"Memphis Bounce" b/w ''Sixty Days'' (Gilt-Edge 5026) by Slim Rhodes is released and reviewed in Billboard. It is the second of four discs to be culled from the two Sam Phillips' sessions.
Over the course of the next month Sam Phillips worked out a deal with the Bihari brothers for both of his new artists, and on March 1 he sent sides by both Rosco Gordon and Walter Horton with some assurance, he felt, that the Biharis would pick out at least one single by each for release. In the fall of 1950 they had finally put out the first Joe Hill Louis single, ''I Feel Like A Million'' backed with ''Heartache Baby'' (Modern 795), but from Sam's point of view it hardly made up for the way they had treated him previously. From his perspective, one release over a period of six months did not exactly constitute a binding marriage. The Bihari brothers might think they were the only game in town, but he'd be damned if he'd be yoked to those pissants for life. So when he met Leonard Chess, who just happened to show up in town on a Southern promotion swing the very day that Sam sent off his new sides to the Biharis, Sam listened carefully to what Chess had to say.
Leonard Chess was a tough-talking hustler from Chicago with a record company that he ran with his younger brother, Phil. Not quite thirty-four-years old but looking older, with thinning hair and a gaunt, wiry body, he and his brother had arrived from Poland at eleven and seven, five years after their father had established a junk business in Bronzeville, on Chicago's teeming South Side. He had gotten into the record business in 1947 after running a tavern on the 3900 block of Cotton Grove Avenue and realizing that the live entertainment that he was presenting was in any cases as good as the records that he had on the jukebox. After buying out his original partners, at Buster Williams' suggestion he changed the name of the company from Aristocrat to Chess in June of 1950 (Buster said the new name, an Ellis Island simplification of the real family name, was short, sharp, and direct, and everyone knew the game of chess), and his first two releases were modest hits. The first, by jazz saxophonist Gene Ammons, was by far the bigger seller, but the second set the trend. ''Rolling Stone'' by Mississippi-born blues singer Muddy waters, was very much in the vanguard of the new down-home blues market, a trend that had in effect begun with the astounding success of John Lee Hooker's ''Boogie Chillen'' on the Modern label just one year earlier. When his tavern burned down in the fall of 1950, Leonard received a much-needed infusion of capital from the insurance, and the new label was enjoying its first big blues hit with Muddy waters' ''Louisiana Blues'', which in contrast to Hooker's improbable million-seller, was unlikely to sell more than twenty-five or thirty thousand copies. Leonard, in fact, was in town to promote that record and Muddy's upcoming release, ''Long Distance Call'', when Sam Phillips met him for the first time over at Dewey Phillips' show called ''Red Hot and Blue'' on WHBQ.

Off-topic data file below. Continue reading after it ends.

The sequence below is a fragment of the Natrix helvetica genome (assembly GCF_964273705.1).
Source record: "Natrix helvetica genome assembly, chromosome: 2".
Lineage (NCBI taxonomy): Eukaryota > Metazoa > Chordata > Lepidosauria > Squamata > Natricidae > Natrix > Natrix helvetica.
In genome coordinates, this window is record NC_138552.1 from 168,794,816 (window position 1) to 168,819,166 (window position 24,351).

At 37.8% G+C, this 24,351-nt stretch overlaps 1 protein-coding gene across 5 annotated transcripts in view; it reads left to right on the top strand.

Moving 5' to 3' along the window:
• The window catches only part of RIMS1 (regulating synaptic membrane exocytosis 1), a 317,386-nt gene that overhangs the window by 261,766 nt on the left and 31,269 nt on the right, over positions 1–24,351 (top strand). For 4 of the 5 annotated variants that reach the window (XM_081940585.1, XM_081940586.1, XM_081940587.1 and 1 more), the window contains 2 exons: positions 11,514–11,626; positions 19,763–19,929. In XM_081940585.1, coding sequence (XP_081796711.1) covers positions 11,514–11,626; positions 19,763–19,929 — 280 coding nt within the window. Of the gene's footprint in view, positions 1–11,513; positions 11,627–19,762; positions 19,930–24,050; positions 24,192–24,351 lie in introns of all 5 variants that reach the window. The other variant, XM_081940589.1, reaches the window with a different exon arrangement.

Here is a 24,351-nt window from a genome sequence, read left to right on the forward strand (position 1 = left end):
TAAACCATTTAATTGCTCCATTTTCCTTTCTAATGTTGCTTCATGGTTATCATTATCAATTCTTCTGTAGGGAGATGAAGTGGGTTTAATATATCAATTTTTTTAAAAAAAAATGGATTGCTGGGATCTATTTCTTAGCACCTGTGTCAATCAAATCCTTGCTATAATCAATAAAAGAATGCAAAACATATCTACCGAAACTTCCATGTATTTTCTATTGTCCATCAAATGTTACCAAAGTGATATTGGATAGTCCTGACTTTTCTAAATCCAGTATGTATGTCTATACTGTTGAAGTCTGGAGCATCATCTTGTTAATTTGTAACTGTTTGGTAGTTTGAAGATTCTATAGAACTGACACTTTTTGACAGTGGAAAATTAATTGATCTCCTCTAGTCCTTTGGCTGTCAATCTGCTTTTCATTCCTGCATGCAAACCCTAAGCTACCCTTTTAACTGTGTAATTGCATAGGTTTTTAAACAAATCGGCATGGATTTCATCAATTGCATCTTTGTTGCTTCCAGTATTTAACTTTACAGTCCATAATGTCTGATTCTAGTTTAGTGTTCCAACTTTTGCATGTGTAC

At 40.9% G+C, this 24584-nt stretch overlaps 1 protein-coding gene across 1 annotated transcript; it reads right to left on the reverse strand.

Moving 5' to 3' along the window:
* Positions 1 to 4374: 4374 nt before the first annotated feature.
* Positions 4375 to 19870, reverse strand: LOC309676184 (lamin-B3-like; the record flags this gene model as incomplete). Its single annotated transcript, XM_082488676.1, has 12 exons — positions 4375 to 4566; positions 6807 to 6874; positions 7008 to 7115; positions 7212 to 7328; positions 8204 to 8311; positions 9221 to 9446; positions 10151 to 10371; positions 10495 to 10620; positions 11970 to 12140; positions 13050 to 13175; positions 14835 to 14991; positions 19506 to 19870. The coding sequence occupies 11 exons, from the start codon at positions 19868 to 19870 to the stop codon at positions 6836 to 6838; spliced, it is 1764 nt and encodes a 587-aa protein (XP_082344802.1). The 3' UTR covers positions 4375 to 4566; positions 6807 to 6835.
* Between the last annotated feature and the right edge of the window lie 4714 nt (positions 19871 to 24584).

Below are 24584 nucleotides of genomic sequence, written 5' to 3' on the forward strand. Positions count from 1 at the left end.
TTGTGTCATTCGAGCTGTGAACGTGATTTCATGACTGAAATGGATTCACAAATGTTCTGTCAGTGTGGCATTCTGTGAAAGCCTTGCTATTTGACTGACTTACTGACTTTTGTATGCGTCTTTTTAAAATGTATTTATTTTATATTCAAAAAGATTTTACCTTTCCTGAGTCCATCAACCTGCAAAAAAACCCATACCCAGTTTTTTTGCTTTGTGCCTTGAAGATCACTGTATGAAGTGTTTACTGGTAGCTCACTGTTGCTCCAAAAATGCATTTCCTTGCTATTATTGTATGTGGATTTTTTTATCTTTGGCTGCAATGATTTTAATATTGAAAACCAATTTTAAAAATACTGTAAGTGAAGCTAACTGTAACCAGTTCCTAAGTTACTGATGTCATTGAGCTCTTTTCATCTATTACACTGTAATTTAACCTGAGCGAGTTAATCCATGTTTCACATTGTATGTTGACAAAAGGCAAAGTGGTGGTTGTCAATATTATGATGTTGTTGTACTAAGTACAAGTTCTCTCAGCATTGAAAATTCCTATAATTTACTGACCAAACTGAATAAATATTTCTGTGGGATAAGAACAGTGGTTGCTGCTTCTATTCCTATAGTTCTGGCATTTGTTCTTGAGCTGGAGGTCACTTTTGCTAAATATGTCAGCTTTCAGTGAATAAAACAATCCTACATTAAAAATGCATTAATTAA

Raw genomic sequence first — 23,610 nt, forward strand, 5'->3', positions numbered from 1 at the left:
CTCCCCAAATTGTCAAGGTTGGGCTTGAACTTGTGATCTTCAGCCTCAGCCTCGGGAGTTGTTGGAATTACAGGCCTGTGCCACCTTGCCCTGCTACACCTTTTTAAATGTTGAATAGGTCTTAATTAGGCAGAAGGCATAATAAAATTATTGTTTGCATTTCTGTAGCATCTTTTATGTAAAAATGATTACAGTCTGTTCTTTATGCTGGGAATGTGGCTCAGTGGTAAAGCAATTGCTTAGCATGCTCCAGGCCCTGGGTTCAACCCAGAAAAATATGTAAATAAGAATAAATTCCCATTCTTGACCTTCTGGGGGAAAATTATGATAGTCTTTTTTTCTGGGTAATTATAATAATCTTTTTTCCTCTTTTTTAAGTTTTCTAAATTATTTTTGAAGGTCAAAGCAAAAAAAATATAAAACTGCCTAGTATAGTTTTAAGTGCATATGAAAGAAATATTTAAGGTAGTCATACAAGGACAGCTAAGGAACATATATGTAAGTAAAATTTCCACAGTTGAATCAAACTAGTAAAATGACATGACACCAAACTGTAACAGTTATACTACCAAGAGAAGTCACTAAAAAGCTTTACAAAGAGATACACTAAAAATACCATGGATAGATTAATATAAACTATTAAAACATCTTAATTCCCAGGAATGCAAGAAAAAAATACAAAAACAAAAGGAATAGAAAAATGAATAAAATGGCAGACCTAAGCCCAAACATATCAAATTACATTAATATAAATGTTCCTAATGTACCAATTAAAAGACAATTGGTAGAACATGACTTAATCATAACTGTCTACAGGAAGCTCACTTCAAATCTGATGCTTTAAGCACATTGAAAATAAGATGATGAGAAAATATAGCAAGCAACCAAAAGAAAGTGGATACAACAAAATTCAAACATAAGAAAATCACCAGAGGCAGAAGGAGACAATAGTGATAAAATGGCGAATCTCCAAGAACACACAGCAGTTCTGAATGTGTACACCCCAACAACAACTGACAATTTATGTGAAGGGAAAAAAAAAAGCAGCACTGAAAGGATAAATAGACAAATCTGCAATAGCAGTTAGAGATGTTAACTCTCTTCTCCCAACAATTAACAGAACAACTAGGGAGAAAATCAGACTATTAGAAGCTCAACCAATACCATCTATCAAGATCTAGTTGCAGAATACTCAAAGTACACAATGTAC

Sam Phillips could sense from the start that Leonard was different from the Bihari brothers. For one thing, with a new company just struggling to get under way, he was hungrier. For another, he was less smooth, less sure of himself. But like them, he was a smart street hustler, driven, intense, and like Dewey Phillips he spoke the language of his artists informally and without affectation (''Hey motherfucker'' could be the easygoing greeting of either one, but then Leonard might lapse into Yiddish if he was in the company of a landsman).
According to Sam Phillips, ''I kind of liked Leonard, he didn't really have very much money at the time, but he'd heard about my studio, and he came by, and we talked, and he said, 'Man, I'd give anything to work with you'''. And then, right on the spot, he proposed a deal, they'd split the profits 50-50 on any recording of Sam's that he released, so long as he had the rights of first refusal. ''And the first thing I gave him was ''Rocket 88''.